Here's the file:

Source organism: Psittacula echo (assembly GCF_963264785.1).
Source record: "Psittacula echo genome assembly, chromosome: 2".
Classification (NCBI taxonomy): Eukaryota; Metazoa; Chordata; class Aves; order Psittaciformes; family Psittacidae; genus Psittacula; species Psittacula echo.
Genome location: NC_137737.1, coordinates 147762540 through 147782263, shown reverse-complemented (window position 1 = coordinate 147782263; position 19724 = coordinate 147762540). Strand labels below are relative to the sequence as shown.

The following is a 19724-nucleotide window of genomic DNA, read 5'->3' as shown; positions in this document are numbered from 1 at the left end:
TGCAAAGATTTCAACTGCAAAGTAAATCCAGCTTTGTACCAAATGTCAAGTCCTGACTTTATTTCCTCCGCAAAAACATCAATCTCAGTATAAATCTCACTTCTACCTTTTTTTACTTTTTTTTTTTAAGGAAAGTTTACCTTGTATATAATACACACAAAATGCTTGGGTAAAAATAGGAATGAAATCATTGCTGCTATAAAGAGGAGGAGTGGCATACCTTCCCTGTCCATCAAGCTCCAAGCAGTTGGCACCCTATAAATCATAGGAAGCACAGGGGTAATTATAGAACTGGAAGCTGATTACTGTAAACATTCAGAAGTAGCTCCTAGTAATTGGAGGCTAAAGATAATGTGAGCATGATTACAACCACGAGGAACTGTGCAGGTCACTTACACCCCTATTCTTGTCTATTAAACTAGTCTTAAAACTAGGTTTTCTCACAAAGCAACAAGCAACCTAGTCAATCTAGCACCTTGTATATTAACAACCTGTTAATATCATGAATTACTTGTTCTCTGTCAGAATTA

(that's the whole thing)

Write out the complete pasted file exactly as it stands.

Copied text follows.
Source organism: Psittacula echo (assembly GCF_963264785.1).
Source record: "Psittacula echo genome assembly, chromosome: 2".
Classification (NCBI taxonomy): Eukaryota; Metazoa; Chordata; class Aves; order Psittaciformes; family Psittacidae; genus Psittacula; species Psittacula echo.
Genome location: NC_137737.1, coordinates 147762540 through 147782263, shown reverse-complemented (window position 1 = coordinate 147782263; position 19724 = coordinate 147762540). Strand labels below are relative to the sequence as shown.

The following is a 19724-nucleotide window of genomic DNA, read 5'->3' as shown; positions in this document are numbered from 1 at the left end:
TGCAAAGATTTCAACTGCAAAGTAAATCCAGCTTTGTACCAAATGTCAAGTCCTGACTTTATTTCCTCCGCAAAAACATCAATCTCAGTATAAATCTCACTTCTACCTTTTTTTACTTTTTTTTTTTAAGGAAAGTTTACCTTGTATATAATACACACAAAATGCTTGGGTAAAAATAGGAATGAAATCATTGCTGCTATAAAGAGGAGGAGTGGCATACCTTCCCTGTCCATCAAGCTCCAAGCAGTTGGCACCCTATAAATCATAGGAAGCACAGGGGTAATTATAGAACTGGAAGCTGATTACTGTAAACATTCAGAAGTAGCTCCTAGTAATTGGAGGCTAAAGATAATGTGAGCATGATTACAACCACGAGGAACTGTGCAGGTCACTTACACCCCTATTCTTGTCTATTAAACTAGTCTTAAAACTAGGTTTTCTCACAAAGCAACAAGCAACCTAGTCAATCTAGCACCTTGTATATTAACAACCTGTTAATATCATGAATTACTTGTTCTCTGTCAGAATTA